Everybody can play this game!

Story and Photos by Carl Patzel

Spring 2022

Forget the ‘F’ word; this isn’t your backyard barbeque, throw-around-the-Frisbee game of catch. In the right hands, disc golf has become a legitimate serious sport.

Although thought of as a fringe sport, like many passionate pastimes, disc golf has been elevated to a worldwide sport, yet remains accessible to all ages and skill levels.

“From ages six to 80, it’s for everybody,” says Tom Byrne, Airdrie Disc Golf Club president “Truly there’s not much out there that could be more ageless than this.”

Young and old to beginner and experienced tournament players can be found tossing discs at the local Fletcher Park Disc Golf Course which opened in 2021.

Like it’s round-ball-brother game, disc golf presents no limitations on who can spin their way through this green-grass course.

“You don’t have to throw hard. You don’t have to twist hard or give it your all to get out and have fun,” Bryne adds.

Instrumental in getting the sport flying, Airdrie club members worked with the city and were influential in planning and implementing the Fletcher Park course.

Weaving around baseball diamonds, fenced railroad tracks and plenty of trees, the holes vary from 160-295 feet. Short enough for beginners but challenging enough for the experienced disc spinner.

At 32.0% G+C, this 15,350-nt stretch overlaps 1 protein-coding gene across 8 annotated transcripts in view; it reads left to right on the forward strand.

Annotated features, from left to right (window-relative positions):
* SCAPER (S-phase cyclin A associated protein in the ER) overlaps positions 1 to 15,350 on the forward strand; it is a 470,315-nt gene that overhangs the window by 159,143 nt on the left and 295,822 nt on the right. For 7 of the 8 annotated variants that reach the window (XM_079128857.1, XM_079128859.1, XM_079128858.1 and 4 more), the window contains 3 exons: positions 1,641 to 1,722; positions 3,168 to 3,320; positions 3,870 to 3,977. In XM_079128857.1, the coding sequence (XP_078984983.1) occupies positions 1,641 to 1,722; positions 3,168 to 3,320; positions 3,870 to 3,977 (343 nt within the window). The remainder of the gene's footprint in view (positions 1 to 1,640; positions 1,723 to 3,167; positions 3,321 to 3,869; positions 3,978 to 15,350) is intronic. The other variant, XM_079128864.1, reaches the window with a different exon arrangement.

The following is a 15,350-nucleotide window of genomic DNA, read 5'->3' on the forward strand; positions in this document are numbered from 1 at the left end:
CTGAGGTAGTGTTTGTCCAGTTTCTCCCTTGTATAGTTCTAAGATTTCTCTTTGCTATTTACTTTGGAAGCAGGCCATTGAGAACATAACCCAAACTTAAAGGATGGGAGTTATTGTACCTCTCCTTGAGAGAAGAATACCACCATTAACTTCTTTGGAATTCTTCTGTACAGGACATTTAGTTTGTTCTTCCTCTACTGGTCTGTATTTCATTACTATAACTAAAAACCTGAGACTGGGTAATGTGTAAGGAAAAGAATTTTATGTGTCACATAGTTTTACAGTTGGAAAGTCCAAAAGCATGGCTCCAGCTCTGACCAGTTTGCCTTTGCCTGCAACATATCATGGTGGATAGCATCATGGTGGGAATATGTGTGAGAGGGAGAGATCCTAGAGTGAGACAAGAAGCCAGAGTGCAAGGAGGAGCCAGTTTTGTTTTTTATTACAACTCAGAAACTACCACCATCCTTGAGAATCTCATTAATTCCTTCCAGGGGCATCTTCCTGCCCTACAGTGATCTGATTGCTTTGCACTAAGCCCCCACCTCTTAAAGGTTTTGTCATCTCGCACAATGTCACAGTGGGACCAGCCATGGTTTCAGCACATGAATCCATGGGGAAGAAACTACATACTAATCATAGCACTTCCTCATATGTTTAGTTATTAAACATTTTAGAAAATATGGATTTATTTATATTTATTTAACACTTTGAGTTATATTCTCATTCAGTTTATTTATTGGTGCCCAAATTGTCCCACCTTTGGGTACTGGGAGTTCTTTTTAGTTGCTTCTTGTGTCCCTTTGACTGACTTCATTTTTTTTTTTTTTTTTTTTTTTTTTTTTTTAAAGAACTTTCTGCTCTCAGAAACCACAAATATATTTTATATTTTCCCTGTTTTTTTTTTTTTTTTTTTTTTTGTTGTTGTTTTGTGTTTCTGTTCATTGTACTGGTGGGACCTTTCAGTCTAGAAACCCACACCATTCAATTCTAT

Cemented pole flags display converted propane tanks that emit a harmonious, satisfying resounding bell sound when struck with a putter disc.

“It’s almost like ball golf where you have different clubs. You’ll have putters, fairway driver, mid ranges and distance drivers,” says Dennis Meijndert, Airdrie Disc Golf Club vice president.

This isn’t rocket science, or is it? A dedicated disc spinner may tell you otherwise. Each disc is labelled with it’s own numbering system indicating speed, glide, stable or unstable and fade dynamics.

“Like an airplane wing, you get that air foil physics,” adds Meijndert, an avid tournament disc chucker.

“There’s mechanics to it to make a disc fly. It’s age, strength, etc. but it’s the spin of the disc getting that snap and the spin which makes them fly. Once you figure it out and you hear that snap coming out of your hand. It’s addictive.”

Individual discs sport unique designs and names like Reactor, Nomad, Shark, Trespass and Streamline Pilot, and run around $25-$40 and higher for premium sets. Starter sets – driver, midrange and putter – are relatively affordable; less than a box of golf balls and easier to find in the rough.

Full-time sport, part-time addiction, golf disc collecting can easily become an infatuation with many players searching for that elusive saucer-shaped flier that will soar forever and become a precise tool in the right hand.

“There’s thousands of discs out there, and collector discs. People collect these discs and never throw them and they’re worth a lot of money. I like to throw my discs,” says Meijndert, who hauls around a small golf bag sporting close to 20.